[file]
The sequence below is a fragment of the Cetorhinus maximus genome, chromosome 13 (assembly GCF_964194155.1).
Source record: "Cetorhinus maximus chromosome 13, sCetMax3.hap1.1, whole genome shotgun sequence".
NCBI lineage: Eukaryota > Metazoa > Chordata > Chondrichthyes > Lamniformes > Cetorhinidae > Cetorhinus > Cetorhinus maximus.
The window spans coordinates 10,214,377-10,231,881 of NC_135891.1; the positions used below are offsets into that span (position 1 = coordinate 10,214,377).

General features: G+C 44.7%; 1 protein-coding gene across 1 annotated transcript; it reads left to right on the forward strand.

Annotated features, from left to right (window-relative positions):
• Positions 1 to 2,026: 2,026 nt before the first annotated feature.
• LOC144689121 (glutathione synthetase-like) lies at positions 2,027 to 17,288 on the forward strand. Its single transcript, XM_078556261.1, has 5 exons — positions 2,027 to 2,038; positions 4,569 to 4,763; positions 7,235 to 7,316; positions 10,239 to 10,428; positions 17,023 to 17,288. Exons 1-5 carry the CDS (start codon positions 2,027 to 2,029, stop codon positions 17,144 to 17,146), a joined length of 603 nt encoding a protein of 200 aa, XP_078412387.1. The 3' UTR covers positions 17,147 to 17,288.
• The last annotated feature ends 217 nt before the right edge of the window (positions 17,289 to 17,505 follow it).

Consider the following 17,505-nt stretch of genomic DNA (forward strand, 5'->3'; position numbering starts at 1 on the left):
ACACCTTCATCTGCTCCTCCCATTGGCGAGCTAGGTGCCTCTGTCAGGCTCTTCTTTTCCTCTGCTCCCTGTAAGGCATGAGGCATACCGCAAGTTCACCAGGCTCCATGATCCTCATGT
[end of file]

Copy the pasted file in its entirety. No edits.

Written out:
The sequence below is a fragment of the Cetorhinus maximus genome, chromosome 13 (assembly GCF_964194155.1).
Source record: "Cetorhinus maximus chromosome 13, sCetMax3.hap1.1, whole genome shotgun sequence".
NCBI lineage: Eukaryota > Metazoa > Chordata > Chondrichthyes > Lamniformes > Cetorhinidae > Cetorhinus > Cetorhinus maximus.
The window spans coordinates 10,214,377-10,231,881 of NC_135891.1; the positions used below are offsets into that span (position 1 = coordinate 10,214,377).

General features: G+C 44.7%; 1 protein-coding gene across 1 annotated transcript; it reads left to right on the forward strand.

Annotated features, from left to right (window-relative positions):
• Positions 1 to 2,026: 2,026 nt before the first annotated feature.
• LOC144689121 (glutathione synthetase-like) lies at positions 2,027 to 17,288 on the forward strand. Its single transcript, XM_078556261.1, has 5 exons — positions 2,027 to 2,038; positions 4,569 to 4,763; positions 7,235 to 7,316; positions 10,239 to 10,428; positions 17,023 to 17,288. Exons 1-5 carry the CDS (start codon positions 2,027 to 2,029, stop codon positions 17,144 to 17,146), a joined length of 603 nt encoding a protein of 200 aa, XP_078412387.1. The 3' UTR covers positions 17,147 to 17,288.
• The last annotated feature ends 217 nt before the right edge of the window (positions 17,289 to 17,505 follow it).

Consider the following 17,505-nt stretch of genomic DNA (forward strand, 5'->3'; position numbering starts at 1 on the left):
ACACCTTCATCTGCTCCTCCCATTGGCGAGCTAGGTGCCTCTGTCAGGCTCTTCTTTTCCTCTGCTCCCTGTAAGGCATGAGGCATACCGCAAGTTCACCAGGCTCCATGATCCTCATGT